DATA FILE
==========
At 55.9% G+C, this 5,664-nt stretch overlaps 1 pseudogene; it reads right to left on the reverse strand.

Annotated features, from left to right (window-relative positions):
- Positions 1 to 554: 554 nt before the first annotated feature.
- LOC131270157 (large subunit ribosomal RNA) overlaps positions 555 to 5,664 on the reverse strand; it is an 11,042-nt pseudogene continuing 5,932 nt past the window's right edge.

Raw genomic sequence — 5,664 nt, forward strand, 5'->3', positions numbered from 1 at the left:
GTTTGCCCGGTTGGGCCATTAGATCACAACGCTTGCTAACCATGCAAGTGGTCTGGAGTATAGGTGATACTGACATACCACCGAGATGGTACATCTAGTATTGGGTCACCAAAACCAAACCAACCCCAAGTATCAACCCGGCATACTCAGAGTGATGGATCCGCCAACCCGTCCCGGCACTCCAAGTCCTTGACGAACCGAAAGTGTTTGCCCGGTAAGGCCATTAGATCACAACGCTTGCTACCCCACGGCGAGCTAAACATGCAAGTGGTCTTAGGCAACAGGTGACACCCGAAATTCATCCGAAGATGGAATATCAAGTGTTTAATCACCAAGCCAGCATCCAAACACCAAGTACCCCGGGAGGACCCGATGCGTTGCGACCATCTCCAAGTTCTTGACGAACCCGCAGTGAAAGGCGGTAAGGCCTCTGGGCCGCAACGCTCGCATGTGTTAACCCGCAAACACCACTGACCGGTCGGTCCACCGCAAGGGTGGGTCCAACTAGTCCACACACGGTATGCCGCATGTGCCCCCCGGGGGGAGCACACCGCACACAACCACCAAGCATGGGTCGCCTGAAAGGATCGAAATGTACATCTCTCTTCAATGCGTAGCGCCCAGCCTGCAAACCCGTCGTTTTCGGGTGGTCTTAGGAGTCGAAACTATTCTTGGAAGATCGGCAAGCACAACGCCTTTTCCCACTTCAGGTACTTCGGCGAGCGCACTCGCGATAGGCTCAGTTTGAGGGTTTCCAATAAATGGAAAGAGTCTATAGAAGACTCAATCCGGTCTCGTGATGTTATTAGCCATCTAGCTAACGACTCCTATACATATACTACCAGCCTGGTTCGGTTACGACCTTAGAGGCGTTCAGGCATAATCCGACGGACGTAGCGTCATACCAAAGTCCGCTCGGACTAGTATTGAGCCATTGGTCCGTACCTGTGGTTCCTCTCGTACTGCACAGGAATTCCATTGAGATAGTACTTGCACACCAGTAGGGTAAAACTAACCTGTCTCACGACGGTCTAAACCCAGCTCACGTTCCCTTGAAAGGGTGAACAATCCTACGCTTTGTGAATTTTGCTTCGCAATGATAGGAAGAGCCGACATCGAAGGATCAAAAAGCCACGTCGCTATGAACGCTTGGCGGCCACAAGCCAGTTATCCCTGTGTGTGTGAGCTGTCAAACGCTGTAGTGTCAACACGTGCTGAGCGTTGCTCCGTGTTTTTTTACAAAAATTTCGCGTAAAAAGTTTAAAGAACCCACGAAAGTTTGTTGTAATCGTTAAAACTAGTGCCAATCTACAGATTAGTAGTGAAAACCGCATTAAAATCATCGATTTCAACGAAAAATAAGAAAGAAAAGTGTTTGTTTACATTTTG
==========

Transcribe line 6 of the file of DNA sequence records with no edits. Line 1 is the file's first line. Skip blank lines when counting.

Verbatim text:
GTTTGCCCGGTTGGGCCATTAGATCACAACGCTTGCTAACCATGCAAGTGGTCTGGAGTATAGGTGATACTGACATACCACCGAGATGGTACATCTAGTATTGGGTCACCAAAACCAAACCAACCCCAAGTATCAACCCGGCATACTCAGAGTGATGGATCCGCCAACCCGTCCCGGCACTCCAAGTCCTTGACGAACCGAAAGTGTTTGCCCGGTAAGGCCATTAGATCACAACGCTTGCTACCCCACGGCGAGCTAAACATGCAAGTGGTCTTAGGCAACAGGTGACACCCGAAATTCATCCGAAGATGGAATATCAAGTGTTTAATCACCAAGCCAGCATCCAAACACCAAGTACCCCGGGAGGACCCGATGCGTTGCGACCATCTCCAAGTTCTTGACGAACCCGCAGTGAAAGGCGGTAAGGCCTCTGGGCCGCAACGCTCGCATGTGTTAACCCGCAAACACCACTGACCGGTCGGTCCACCGCAAGGGTGGGTCCAACTAGTCCACACACGGTATGCCGCATGTGCCCCCCGGGGGGAGCACACCGCACACAACCACCAAGCATGGGTCGCCTGAAAGGATCGAAATGTACATCTCTCTTCAATGCGTAGCGCCCAGCCTGCAAACCCGTCGTTTTCGGGTGGTCTTAGGAGTCGAAACTATTCTTGGAAGATCGGCAAGCACAACGCCTTTTCCCACTTCAGGTACTTCGGCGAGCGCACTCGCGATAGGCTCAGTTTGAGGGTTTCCAATAAATGGAAAGAGTCTATAGAAGACTCAATCCGGTCTCGTGATGTTATTAGCCATCTAGCTAACGACTCCTATACATATACTACCAGCCTGGTTCGGTTACGACCTTAGAGGCGTTCAGGCATAATCCGACGGACGTAGCGTCATACCAAAGTCCGCTCGGACTAGTATTGAGCCATTGGTCCGTACCTGTGGTTCCTCTCGTACTGCACAGGAATTCCATTGAGATAGTACTTGCACACCAGTAGGGTAAAACTAACCTGTCTCACGACGGTCTAAACCCAGCTCACGTTCCCTTGAAAGGGTGAACAATCCTACGCTTTGTGAATTTTGCTTCGCAATGATAGGAAGAGCCGACATCGAAGGATCAAAAAGCCACGTCGCTATGAACGCTTGGCGGCCACAAGCCAGTTATCCCTGTGTGTGTGAGCTGTCAAACGCTGTAGTGTCAACACGTGCTGAGCGTTGCTCCGTGTTTTTTTACAAAAATTTCGCGTAAAAAGTTTAAAGAACCCACGAAAGTTTGTTGTAATCGTTAAAACTAGTGCCAATCTACAGATTAGTAGTGAAAACCGCATTAAAATCATCGATTTCAACGAAAAATAAGAAAGAAAAGTGTTTGTTTACATTTTG